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Low voltage shutoff for power inverters?

 
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I have a few solar panels that connect to a deep-cycle battery, and some inverters that come off of that. When the battery gets drained, and the voltage gets too low, the inverters emit a steady alarm — and keep drawing power. So if I'm outside, or have my headphones in, or am asleep, they'll just keep running down the battery until it needs to be resuscitated.

I'm surprised they make inverters like this. Why not just shut them  off when you have a low battery? Can someone recommend a decent, cheap inverter that automatically shuts offf? Or, is there a device I can put between the battery and the inverter that will do this?
 
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Location: Clackamas County, OR (zone 7)
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Here is one solution:

https://www.amazon.com/Universal-Voltage-Triggered-Controller-1URVTLC-1224-BSD/dp/B015Q51ZDY

You can program this $40 unit to activate a relay at a certain threshold. You would then need to wire the inverter(s) through a relay so that when the voltage dropped too low it would open the relay.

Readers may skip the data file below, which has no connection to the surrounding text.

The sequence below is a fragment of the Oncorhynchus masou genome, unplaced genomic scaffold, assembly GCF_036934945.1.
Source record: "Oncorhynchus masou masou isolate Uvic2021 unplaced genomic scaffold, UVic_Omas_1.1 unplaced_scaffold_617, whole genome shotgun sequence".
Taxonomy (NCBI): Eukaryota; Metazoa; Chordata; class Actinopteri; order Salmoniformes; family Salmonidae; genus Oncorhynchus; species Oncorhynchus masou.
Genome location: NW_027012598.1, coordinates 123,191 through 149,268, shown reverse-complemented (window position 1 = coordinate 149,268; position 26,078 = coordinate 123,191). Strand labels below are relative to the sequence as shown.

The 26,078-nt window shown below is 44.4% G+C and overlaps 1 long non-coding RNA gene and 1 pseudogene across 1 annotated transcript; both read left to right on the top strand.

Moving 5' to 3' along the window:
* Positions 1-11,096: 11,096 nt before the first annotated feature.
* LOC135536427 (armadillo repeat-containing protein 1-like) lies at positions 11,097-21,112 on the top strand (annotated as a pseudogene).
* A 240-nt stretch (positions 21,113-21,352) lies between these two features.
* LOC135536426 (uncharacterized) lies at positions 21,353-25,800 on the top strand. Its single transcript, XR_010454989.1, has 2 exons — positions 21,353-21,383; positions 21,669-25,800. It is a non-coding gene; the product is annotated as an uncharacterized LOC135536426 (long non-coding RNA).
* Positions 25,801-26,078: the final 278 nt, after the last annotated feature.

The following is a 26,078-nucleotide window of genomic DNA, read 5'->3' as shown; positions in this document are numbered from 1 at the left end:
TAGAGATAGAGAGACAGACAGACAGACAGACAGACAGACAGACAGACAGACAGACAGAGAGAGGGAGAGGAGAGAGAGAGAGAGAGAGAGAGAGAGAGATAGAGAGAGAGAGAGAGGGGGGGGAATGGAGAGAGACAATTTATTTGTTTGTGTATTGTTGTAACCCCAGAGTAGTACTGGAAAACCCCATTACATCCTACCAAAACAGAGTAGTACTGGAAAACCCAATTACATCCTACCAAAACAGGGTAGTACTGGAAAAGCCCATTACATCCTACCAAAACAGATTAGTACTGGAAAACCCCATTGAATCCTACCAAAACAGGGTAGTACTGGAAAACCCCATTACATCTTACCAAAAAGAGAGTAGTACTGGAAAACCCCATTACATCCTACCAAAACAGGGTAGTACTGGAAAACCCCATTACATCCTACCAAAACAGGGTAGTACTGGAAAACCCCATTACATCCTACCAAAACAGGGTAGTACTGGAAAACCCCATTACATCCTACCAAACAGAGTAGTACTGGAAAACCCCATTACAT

A couple issues: If you are running large currents, the DC relay you would need is going to be pretty pricey. 30amp automotive relays are cheap and readily available, so up to 300ish watts on 12v or 600watts on 24v would be really cheap and easy to implement. If you are trying to switch off a load that can pull hundreds of amps, you might end up spending a couple hundred bucks on a beefy contactor. It might be possible to scrounge a starter solenoid, but you might have to do some digging to figure out its amp rating. Contactors also pull a few watts just to keep the coil energized, so they will be a bit of a parasitic load on a small system.